So they actually did try shooting the eagle sequence, where Superman is messing around in the sky when he meets one of those friendly midflight eagles that you don’t run into very often, and they loop and dive around each other in close formation, illustrating the beauty and poetry of flight or whatever.
I figured they would have cut that sequence very early on as obviously impractical, considering how difficult it was just to get the guy credibly off the ground in the first place, but the Making of book informs me:
“The flying unit was now working with some natural-born experts: a golden eagle, two Lanner falcons, and a Saker falcon, which were being used to film a majestic sequence of Superman soaring through the sky with an eagle. The Saker falcon was the one finally used and the scene went well; conditioned to fly toward the lights and then return to its trainer’s arm, the bird performed beautifully.”
The amazing thing about that postcard from Pinewood is that they were still having open-casting aviary auditions in February 1978, when it was way too late for them to be dicking around like that.
Now, the last time we talked about the production of Superman: The Movie, they’d just wrapped shooting in October 1977 and sent everybody home, so the movie was all done except for all of the shooting that they continued to do for another eleven months.
I mean, they had actually wrapped with all of the actors except for Christopher Reeve and Margot Kidder, but that’s a pretty big “except for” if you’re talking about the two stars of the movie. There was still a long way to go, and it was all the hard stuff: Superman and Lois flying, the Golden Gate Bridge disaster and crushing Lois in a car, plus they still had to reshoot the goddamn cat in a tree scene.
Back in August, the producers looked all four Warner Brothers straight in the eye and promised they would deliver the completed film by April 15th for a June release, but by October it was becoming increasingly clear that they shouldn’t have been so specific about which April 15th. They still had 95 flying shots to complete, plus a ton of model sequences and all the New Mexico location shooting, plus apparently they were still taking calls from falcon trainers.
The Salkinds’ original estimate was that they would spend 20 million dollars shooting both Superman and its sequel. By this point, it was clear that the tab was closer to $25-30 million just for the first film, not to mention another $15 million to complete the second film. That was more expensive than Jaws, Star Wars and Close Encounters of the Third Kind put together, and the only thing that stood between the Salkinds and complete financial ruin was that they were mostly spending other people’s money without their permission.
So they shut down the main production, and in November, Richard Donner left Pinewood Studios and went to Los Angeles, to talk things over with Warner Bros. The Salkinds immediately went to their power move, which was to not pay people for stuff, and that ground the production to a halt.
For one thing, the flying unit — which still had not produced a single acceptable flying shot — came to work one day and found that the equipment they were using was all locked up, until the people who owned that equipment got paid. One of the construction companies working on the studio lot had to threaten to bulldoze the Golden Gate Bridge model in order to get their money.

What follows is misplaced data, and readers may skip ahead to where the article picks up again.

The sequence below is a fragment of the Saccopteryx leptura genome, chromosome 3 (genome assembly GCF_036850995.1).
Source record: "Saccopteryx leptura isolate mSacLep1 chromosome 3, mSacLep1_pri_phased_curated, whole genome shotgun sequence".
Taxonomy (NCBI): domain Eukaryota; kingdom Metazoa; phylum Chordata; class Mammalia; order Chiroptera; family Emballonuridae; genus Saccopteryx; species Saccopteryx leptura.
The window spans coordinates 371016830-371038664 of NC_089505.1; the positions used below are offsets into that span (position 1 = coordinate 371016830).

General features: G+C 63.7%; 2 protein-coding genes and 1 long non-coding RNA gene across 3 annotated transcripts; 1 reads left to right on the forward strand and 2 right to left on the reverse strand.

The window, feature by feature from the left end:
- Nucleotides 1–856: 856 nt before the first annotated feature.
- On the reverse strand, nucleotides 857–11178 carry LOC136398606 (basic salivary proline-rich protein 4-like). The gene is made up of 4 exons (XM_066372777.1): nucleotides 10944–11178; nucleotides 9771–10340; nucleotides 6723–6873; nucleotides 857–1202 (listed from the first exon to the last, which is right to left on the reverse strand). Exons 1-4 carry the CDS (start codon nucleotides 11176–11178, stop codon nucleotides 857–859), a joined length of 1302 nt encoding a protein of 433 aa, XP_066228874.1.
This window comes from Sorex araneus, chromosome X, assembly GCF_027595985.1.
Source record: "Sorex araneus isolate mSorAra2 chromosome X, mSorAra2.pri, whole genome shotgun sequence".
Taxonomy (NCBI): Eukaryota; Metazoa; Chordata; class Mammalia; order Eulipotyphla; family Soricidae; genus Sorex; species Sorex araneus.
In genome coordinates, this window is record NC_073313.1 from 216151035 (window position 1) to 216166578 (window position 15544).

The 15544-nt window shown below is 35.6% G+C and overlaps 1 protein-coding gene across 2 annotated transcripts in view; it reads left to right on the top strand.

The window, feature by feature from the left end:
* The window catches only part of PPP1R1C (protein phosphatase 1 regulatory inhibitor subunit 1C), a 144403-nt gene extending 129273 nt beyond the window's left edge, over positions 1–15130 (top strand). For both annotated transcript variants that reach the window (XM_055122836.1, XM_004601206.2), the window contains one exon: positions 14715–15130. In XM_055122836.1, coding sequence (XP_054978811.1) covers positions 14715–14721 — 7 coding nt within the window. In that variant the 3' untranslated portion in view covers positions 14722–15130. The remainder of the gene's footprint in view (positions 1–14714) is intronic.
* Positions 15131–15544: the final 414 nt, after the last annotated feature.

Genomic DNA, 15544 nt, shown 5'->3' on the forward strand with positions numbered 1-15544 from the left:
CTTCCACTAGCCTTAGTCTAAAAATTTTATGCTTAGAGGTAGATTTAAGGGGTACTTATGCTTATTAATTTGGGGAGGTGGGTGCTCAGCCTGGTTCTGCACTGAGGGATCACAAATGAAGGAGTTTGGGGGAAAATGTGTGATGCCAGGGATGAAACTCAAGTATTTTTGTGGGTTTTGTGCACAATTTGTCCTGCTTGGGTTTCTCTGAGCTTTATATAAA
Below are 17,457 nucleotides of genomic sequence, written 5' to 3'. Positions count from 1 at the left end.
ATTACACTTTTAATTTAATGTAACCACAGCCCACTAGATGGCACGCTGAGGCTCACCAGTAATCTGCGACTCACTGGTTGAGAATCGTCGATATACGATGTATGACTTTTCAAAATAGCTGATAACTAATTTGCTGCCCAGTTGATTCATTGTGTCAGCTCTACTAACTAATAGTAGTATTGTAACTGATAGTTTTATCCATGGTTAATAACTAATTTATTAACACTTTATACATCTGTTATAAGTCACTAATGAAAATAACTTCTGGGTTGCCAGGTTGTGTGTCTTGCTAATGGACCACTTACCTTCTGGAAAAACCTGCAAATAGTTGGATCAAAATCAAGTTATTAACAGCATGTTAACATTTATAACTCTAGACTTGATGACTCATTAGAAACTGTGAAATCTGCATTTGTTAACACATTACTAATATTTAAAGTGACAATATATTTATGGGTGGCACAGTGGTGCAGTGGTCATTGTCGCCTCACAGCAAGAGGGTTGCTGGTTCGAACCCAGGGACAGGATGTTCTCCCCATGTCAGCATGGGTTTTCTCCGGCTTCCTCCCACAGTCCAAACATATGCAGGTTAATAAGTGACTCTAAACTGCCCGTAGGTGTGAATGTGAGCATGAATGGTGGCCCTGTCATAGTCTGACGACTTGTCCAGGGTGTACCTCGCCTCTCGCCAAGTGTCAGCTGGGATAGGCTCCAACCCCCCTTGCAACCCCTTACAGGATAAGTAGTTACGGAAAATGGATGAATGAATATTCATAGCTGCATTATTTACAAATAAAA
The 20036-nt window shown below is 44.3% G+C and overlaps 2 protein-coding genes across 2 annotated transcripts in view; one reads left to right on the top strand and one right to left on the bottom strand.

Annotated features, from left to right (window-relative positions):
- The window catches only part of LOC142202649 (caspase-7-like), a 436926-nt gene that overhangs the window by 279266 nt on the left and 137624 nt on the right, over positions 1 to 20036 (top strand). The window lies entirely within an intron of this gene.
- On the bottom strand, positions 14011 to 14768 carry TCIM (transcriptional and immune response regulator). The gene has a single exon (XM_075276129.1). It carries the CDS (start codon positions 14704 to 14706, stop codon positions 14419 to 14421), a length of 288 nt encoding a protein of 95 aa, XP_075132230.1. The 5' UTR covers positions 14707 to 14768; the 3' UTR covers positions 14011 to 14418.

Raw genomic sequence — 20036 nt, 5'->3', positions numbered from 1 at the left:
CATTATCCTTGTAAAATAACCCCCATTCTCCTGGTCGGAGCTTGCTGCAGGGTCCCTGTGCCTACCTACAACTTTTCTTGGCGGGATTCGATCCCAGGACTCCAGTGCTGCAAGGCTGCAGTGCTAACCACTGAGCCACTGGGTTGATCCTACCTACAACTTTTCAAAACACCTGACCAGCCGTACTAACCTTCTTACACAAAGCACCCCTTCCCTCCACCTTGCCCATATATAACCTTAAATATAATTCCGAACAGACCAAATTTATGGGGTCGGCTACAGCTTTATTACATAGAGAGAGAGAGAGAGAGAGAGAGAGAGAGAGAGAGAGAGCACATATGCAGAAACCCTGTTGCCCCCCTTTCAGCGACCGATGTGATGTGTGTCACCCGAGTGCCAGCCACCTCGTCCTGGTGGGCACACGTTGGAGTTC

Donner came back to Pinewood in November, and got things moving again. Here are some of the items that were still on the agenda:
- The world turning backwards
- Most of the Golden Gate Bridge sequence
- Lois dangling in the helicopter rescue scene
- The model work from the helicopter rescue scene
- The sidewalk spin
- Reshoots of the gauntlet
- The burglar falling into Superman’s arms
- The missile chase scenes
- The boat scenes for the car chase sequence
- Catching the cat
- Lois getting buried in the car
- All the Hoover Dam model work
- All the desert road scenes
- The Air Force One scene
- The averted train crash
- Kal-El’s spaceship burning as it approaches Earth
- Basically everything that involved flying
And despite the anguished cries of the Salkinds, if Donner didn’t think a shot looked good enough, they had to shoot it again.
Warner Bros. was concerned, as naturally they would be. They’d seen 30 minutes of footage in October, which they were very excited about, but it was increasingly clear that the shooting schedule was entirely fictional, and they wanted to know what was going on.
So they sent a Warner Bros. exec, Charles Greenlaw, to go to Pinewood and figure things out. Here’s what Greenlaw told Starlog:
“Let me put it this way. Superman: The Movie was a Salkind production and it was supposed to have been delivered on a certain date, and it became obvious that the date would not be met. The president of Warner finally said to me, ‘Would you go over to England for a couple of months?’
“So I came over basically without portfolio or power to see if I could help. I discovered that while Donner had brought a tremendous amount of inventiveness to the picture, he had been thrust into it blind and the crew was ill-prepared and underfinanced.
“Let me give you an example. When I first came here, in December of 1977, there was the climactic desert road sequence set up on Pinewood’s back lot. It consisted of two mounds of dirt piled up and a winding sort of road. The opening in the ground required to let Lois’ car drop in needed pumps to keep the water out of it. It looked about as much like New Mexico as this room does.
“The Salkinds were still putting up their own money at that time and they kept insisting that the scene be done here [at Pinewood]. But it was gray and overcast, you could see your breath and the actors shivered no matter how much clothing they had on. Finally I said, ‘There’s no way you can make this look like a desert. Let’s talk.’
“Then after a series of negotiations, Warner Brothers made a deal. We’d give extra money for a say in the production. At that point I was given the responsibility of the head of production.”
So this is the period when Warner Bros. basically starts buying Superman: The Movie out from under the Salkinds. Greenlaw continues:
“I’ve never had access to exactly how much money has been involved with this production from the beginning. The only amount I know for sure is how much Warner has spent to supplement the picture. At about the three-quarter point in filming, we agreed to put up eight million dollars. We’ll probably wind up spending more than that in the long run.”